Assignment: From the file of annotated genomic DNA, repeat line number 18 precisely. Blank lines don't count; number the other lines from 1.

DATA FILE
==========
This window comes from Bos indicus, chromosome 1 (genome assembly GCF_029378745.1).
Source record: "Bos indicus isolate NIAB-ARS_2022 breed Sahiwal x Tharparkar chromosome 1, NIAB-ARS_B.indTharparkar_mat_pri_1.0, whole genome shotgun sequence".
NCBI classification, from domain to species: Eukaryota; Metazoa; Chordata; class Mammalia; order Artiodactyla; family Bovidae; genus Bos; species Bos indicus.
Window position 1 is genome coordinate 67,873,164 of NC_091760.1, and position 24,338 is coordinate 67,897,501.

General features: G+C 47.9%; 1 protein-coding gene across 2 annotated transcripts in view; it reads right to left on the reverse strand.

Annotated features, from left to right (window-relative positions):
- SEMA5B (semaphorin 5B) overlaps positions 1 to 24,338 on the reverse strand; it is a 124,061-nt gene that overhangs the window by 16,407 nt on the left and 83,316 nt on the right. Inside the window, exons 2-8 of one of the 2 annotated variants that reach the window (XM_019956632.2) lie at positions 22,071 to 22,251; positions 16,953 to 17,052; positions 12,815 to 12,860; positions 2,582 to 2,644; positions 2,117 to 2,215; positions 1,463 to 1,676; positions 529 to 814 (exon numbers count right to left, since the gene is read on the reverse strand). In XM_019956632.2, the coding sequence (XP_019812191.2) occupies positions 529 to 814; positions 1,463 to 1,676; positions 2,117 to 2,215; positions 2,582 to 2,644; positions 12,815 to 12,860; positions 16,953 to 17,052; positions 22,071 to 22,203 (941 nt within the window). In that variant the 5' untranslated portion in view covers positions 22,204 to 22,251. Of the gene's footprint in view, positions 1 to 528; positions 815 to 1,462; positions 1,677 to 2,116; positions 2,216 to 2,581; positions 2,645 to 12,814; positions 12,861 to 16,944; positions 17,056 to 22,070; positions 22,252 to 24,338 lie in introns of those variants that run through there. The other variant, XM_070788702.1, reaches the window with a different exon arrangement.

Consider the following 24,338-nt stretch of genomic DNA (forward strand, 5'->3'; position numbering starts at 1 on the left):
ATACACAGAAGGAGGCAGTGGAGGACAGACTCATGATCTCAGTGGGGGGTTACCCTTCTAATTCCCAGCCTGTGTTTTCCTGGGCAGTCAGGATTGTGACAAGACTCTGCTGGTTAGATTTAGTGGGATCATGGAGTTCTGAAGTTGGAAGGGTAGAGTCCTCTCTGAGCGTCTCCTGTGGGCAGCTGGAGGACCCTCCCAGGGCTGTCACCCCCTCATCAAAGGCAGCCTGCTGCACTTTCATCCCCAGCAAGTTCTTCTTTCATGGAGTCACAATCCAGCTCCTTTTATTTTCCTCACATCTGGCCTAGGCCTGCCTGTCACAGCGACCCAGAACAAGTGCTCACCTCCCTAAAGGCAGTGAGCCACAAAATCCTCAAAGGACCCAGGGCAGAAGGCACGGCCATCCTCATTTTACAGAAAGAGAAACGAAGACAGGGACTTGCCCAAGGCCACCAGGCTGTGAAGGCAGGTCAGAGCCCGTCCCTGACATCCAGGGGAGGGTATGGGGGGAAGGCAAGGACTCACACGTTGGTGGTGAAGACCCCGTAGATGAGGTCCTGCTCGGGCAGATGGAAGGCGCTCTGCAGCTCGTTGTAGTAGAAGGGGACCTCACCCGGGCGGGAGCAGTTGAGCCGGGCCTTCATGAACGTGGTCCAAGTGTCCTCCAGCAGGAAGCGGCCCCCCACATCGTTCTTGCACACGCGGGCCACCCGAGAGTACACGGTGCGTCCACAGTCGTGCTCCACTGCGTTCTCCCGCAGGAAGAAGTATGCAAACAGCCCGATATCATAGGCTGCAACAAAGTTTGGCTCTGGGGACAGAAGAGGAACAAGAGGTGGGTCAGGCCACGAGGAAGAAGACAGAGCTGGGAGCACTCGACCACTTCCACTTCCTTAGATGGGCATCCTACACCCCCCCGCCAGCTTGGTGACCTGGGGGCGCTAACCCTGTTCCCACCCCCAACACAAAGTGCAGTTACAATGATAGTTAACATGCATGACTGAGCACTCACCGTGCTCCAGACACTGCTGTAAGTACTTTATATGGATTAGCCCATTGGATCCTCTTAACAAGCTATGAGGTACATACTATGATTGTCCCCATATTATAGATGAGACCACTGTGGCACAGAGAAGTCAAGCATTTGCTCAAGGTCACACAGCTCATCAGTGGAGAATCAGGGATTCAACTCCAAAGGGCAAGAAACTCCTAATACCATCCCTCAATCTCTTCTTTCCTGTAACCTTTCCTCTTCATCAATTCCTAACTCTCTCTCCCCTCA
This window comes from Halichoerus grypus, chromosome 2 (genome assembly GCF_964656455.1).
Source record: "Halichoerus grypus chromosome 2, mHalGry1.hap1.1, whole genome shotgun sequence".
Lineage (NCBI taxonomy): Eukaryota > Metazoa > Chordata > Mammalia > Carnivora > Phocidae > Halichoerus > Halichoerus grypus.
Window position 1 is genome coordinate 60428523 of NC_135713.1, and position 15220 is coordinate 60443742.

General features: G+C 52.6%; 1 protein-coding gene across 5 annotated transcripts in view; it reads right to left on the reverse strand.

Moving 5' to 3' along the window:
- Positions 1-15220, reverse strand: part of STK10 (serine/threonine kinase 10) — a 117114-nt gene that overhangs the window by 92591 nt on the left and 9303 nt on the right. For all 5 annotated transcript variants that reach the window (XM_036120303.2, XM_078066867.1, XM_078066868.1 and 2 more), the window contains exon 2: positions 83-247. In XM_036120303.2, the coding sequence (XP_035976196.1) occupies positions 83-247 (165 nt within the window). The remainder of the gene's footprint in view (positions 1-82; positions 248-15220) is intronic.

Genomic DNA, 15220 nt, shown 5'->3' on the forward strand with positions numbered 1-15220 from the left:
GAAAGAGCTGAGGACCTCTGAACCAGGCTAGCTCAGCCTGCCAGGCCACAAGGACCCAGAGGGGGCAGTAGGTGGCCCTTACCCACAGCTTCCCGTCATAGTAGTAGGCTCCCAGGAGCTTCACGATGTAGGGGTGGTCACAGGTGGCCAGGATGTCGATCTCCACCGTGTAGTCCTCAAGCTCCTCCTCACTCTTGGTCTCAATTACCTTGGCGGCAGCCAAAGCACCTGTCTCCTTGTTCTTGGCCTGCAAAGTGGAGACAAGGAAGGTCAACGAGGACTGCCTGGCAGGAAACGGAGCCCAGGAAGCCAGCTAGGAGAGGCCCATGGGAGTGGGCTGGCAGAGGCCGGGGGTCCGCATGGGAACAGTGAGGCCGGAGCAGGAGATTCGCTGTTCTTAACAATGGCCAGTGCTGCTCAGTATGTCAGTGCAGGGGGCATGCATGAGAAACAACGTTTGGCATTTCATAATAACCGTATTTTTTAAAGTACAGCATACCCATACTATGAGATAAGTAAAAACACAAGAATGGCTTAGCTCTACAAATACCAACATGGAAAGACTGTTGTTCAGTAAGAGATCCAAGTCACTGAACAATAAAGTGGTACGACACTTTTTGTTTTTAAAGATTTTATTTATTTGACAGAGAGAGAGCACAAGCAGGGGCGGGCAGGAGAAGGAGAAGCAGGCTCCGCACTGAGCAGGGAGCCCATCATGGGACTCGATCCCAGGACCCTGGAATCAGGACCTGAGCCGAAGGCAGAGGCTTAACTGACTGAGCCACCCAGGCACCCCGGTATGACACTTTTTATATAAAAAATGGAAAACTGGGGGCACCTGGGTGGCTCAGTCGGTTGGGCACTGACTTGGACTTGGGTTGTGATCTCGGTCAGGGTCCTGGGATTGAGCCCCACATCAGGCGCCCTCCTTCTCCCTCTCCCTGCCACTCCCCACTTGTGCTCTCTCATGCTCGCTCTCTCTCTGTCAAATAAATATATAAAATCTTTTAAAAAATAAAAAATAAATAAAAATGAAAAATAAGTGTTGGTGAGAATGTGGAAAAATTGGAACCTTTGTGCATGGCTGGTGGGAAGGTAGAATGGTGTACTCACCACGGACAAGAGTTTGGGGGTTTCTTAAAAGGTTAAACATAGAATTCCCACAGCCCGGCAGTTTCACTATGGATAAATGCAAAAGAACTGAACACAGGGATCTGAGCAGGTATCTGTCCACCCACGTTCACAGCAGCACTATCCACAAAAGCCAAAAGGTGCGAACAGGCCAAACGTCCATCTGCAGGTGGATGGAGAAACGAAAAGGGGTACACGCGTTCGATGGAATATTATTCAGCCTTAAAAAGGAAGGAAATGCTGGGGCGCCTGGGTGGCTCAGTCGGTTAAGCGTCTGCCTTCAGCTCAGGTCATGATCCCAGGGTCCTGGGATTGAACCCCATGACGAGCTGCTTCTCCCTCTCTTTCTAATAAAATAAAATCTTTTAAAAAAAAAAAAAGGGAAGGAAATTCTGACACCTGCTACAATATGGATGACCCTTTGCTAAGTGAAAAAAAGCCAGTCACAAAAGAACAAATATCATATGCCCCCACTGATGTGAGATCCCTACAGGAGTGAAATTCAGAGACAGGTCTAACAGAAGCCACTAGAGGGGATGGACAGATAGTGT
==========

GAAAGAGCTGAGGACCTCTGAACCAGGCTAGCTCAGCCTGCCAGGCCACAAGGACCCAGAGGGGGCAGTAGGTGGCCCTTACCCACAGCTTCCCGTCATAGTAGTAGGCTCCCAGGAGCTTCACGATGTAGGGGTGGTCACAGGTGGCCAGGATGTCGATCTCCACCGTGTAGTCCTCAAGCTCCTCCTCACTCTTGGTCTCAATTACCTTGGCGGCAGCCAAAGCACCTGTCTCCTTGTTCTTGGCCTGCAAAGTGGAGACAAGGAAGGTCAACGAGGACTGCCTGGCAGGAAACGGAGCCCAGGAAGCCAGCTAGGAGAGGCCCATGGGAGTGGGCTGGCAGAGGCCGGGGGTCCGCATGGGAACAGTGAGGCCGGAGCAGGAGATTCGCTGTTCTTAACAATGGCCAGTGCTGCTCAGTATGTCAGTGCAGGGGGCATGCATGAGAAACAACGTTTGGCATTTCATAATAACCGTATTTTTTAAAGTACAGCATACCCATACTATGAGATAAGTAAAAACACAAGAATGGCTTAGCTCTACAAATACCAACATGGAAAGACTGTTGTTCAGTAAGAGATCCAAGTCACTGAACAATAAAGTGGTACGACACTTTTTGTTTTTAAAGATTTTATTTATTTGACAGAGAGAGAGCACAAGCAGGGGCGGGCAGGAGAAGGAGAAGCAGGCTCCGCACTGAGCAGGGAGCCCATCATGGGACTCGATCCCAGGACCCTGGAATCAGGACCTGAGCCGAAGGCAGAGGCTTAACTGACTGAGCCACCCAGGCACCCCGGTATGACACTTTTTATATAAAAAATGGAAAACTGGGGGCACCTGGGTGGCTCAGTCGGTTGGGCACTGACTTGGACTTGGGTTGTGATCTCGGTCAGGGTCCTGGGATTGAGCCCCACATCAGGCGCCCTCCTTCTCCCTCTCCCTGCCACTCCCCACTTGTGCTCTCTCATGCTCGCTCTCTCTCTGTCAAATAAATATATAAAATCTTTTAAAAAATAAAAAATAAATAAAAATGAAAAATAAGTGTTGGTGAGAATGTGGAAAAATTGGAACCTTTGTGCATGGCTGGTGGGAAGGTAGAATGGTGTACTCACCACGGACAAGAGTTTGGGGGTTTCTTAAAAGGTTAAACATAGAATTCCCACAGCCCGGCAGTTTCACTATGGATAAATGCAAAAGAACTGAACACAGGGATCTGAGCAGGTATCTGTCCACCCACGTTCACAGCAGCACTATCCACAAAAGCCAAAAGGTGCGAACAGGCCAAACGTCCATCTGCAGGTGGATGGAGAAACGAAAAGGGGTACACGCGTTCGATGGAATATTATTCAGCCTTAAAAAGGAAGGAAATGCTGGGGCGCCTGGGTGGCTCAGTCGGTTAAGCGTCTGCCTTCAGCTCAGGTCATGATCCCAGGGTCCTGGGATTGAACCCCATGACGAGCTGCTTCTCCCTCTCTTTCTAATAAAATAAAATCTTTTAAAAAAAAAAAAAGGGAAGGAAATTCTGACACCTGCTACAATATGGATGACCCTTTGCTAAGTGAAAAAAAGCCAGTCACAAAAGAACAAATATCATATGCCCCCACTGATGTGAGATCCCTACAGGAGTGAAATTCAGAGACAGGTCTAACAGAAGCCACTAGAGGGGATGGACAGATAGTGT